Central Alberta Regional Assessment Review Board

To learn more about the Board's response to the COVID-19 pandemic click here.

RARB COVID Procedural Rules (pdf)

The mission of Assessment Review Boards in Alberta is to provide timely, independent, quasi-judicial complaint adjudication to all Parties in assessment matters in a manner that yields fairness and equity consistent within the authority of the Municipal Government Act. They are responsible for making decisions regarding property assessment complaints.

There are two types of assessment review boards that hear complaints depending on the type of property:

  • Local Assessment Review Board (LARB) – members of this board are appointed by the Regional Review Committee to hear assessment complaints about farmland and residential property with up to three dwelling units.
  • Composite Assessment Review Board (CARB) - two members of this board are appointed by the Regional Review Committee and one member is appointed by the Minister of Municipal Affairs. This board hears complaints about residential property with four or more dwelling units and non-residential property.

For more information please contact the Regional Assessment Review Board.

Phone: 403-356-8907
Email:
regionalarb@reddeer.ca

Types of Hearings

In-Person Hearings – Suspended at this time in an effort to maintain physical distancing. The Board will monitor the situation and re-evaluate as necessary in accordance with the recommendations from Alberta Health Services.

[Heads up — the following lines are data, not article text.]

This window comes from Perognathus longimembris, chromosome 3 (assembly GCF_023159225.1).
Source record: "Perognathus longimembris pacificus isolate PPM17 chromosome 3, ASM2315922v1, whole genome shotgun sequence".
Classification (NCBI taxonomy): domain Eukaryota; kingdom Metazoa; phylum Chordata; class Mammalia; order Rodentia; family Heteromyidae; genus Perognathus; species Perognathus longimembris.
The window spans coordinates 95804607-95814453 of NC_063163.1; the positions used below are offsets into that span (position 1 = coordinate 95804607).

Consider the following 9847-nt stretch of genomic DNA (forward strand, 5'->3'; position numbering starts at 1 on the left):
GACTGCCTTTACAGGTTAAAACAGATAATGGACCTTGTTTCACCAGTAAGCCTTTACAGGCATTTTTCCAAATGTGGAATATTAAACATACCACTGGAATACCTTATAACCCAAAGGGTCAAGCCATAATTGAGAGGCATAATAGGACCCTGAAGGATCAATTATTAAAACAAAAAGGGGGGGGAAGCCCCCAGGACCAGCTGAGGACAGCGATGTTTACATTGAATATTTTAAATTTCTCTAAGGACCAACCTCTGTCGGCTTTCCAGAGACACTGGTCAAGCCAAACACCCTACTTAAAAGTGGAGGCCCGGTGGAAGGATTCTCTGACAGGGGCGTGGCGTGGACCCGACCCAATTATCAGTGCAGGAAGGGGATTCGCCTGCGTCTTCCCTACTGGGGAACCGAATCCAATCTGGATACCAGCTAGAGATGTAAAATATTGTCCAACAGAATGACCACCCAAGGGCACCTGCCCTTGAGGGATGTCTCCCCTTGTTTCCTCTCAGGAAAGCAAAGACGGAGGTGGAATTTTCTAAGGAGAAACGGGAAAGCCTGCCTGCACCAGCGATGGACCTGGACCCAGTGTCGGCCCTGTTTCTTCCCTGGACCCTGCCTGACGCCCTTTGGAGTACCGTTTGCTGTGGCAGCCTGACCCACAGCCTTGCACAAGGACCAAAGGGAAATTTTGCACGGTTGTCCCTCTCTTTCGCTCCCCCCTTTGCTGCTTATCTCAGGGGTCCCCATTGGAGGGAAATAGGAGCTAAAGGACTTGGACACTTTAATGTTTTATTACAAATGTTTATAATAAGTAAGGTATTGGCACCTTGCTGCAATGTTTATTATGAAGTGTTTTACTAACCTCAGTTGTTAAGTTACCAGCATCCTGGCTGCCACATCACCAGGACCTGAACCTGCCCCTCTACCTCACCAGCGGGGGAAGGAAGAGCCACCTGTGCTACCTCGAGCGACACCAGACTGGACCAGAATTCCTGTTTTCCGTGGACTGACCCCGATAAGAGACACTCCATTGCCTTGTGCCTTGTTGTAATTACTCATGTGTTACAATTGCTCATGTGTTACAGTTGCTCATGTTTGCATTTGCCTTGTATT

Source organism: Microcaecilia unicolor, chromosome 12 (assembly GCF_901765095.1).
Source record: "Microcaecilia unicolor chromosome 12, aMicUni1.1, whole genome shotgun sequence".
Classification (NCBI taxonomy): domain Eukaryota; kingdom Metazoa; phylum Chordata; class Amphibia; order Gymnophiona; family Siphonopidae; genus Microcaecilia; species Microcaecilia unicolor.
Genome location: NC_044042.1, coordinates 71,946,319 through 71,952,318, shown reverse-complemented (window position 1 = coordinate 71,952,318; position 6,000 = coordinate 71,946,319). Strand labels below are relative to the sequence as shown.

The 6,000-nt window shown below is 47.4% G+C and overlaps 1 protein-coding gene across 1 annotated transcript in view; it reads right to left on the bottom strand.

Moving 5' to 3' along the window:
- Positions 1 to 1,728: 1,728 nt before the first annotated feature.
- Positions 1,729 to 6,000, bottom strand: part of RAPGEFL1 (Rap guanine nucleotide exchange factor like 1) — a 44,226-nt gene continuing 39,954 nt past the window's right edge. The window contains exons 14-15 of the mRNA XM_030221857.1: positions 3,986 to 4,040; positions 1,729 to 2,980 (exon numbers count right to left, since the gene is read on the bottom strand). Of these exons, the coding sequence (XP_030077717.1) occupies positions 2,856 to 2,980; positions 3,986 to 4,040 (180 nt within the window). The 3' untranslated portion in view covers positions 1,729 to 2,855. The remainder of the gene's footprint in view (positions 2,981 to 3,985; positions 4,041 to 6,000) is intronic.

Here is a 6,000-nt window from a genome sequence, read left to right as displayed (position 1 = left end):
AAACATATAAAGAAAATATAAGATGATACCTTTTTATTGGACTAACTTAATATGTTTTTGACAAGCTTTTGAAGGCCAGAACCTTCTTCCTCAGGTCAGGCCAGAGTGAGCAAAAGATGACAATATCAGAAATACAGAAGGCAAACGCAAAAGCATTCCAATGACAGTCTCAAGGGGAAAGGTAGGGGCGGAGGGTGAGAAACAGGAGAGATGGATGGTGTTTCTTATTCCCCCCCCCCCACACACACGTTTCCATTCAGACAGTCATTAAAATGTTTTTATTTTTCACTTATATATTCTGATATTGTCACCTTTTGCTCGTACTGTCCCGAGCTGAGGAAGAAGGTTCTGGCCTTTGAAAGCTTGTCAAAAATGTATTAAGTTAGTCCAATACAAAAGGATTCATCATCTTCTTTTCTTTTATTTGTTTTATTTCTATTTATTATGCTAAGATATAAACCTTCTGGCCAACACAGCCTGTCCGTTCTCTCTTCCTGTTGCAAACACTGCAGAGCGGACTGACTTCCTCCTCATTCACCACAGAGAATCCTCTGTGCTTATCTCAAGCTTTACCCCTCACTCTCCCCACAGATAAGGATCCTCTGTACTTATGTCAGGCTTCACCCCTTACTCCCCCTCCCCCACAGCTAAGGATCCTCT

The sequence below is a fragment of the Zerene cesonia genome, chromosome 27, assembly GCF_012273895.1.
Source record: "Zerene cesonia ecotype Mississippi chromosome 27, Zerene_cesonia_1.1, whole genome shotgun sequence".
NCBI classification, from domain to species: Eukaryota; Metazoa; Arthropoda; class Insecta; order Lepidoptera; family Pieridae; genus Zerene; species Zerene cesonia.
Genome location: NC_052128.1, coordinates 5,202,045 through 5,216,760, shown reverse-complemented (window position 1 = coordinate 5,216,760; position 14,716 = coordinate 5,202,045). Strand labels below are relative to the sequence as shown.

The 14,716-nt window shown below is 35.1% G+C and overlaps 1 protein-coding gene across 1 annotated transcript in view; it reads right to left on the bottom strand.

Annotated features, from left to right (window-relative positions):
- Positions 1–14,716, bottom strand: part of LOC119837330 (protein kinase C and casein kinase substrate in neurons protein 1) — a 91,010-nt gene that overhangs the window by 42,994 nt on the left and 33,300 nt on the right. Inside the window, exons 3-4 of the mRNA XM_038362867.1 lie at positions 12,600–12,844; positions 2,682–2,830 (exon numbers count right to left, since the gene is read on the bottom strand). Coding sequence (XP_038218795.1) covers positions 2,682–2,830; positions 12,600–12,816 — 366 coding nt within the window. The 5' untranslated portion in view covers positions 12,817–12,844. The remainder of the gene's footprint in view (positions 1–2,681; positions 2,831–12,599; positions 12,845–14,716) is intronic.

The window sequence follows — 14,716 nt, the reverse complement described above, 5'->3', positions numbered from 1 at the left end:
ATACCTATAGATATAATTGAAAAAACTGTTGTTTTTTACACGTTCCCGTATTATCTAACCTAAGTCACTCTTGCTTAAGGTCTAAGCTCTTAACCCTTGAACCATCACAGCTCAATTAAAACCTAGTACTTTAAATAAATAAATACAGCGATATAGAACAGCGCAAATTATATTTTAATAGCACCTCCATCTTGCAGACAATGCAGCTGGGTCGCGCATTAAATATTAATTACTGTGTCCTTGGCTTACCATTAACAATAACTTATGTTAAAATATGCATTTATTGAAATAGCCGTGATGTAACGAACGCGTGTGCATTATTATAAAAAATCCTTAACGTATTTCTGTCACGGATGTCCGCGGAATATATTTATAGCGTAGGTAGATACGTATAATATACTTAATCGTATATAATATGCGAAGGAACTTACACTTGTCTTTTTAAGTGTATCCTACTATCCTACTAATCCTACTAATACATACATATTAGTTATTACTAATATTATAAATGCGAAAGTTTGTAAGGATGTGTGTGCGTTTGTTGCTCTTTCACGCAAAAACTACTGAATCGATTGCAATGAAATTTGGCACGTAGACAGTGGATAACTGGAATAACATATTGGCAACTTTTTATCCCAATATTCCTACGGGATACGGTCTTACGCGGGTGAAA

Written Hearings – if the Parties have elected a written hearing, they will not appear before the Board. Although the hearing date is set the Parties will not be in attendance to the hearing. The decision will strictly be based on the Board’s review of the written submissions received by the Board.

Electronic Hearings – Teleconference or Video Conference – At time of scheduling the Parties must identify their preference if wishing to attend electronically. The Notice of Hearing will identify the agreed upon platform. The Parties will be in attendance to the hearing electronically to provide oral arguments.

Filing a Complaint

Each year the Assessor for each Municipality mails out Property Assessment Notices or a combined Notice of Assessment and Property Tax. This is your opportunity to review the assessed value of property and to address any concerns prior to receiving your Property Tax Bill.

Assessment complaints must be received by the final date for complaint indicated on your Notice (within 60 days of the date of mailing). The complaint and correct filing fee must be received at the address indicated on the Notice no later than this final date or the complaint is not valid and the Board will not hear the complaint. An assessment complaint is not an appeal for lower taxes or tax rates.

The Alberta Municipal Affairs website also provides online information in the form of various guides, frequently asked questions, and other resources.

If you have any questions about filing a complaint, contact the Board Clerk. The Board Clerk is located in the Legislative Services Department, 2nd Floor, 4914 48 Avenue, Red Deer.

Phone: 403-356-8907
Email:
regionalarb@reddeer.ca

Before you file an assessment complaint

Before filing a complaint/appeal, please discuss your concerns with the Assessor. They may be able to make corrections or make an appointment to visit your property.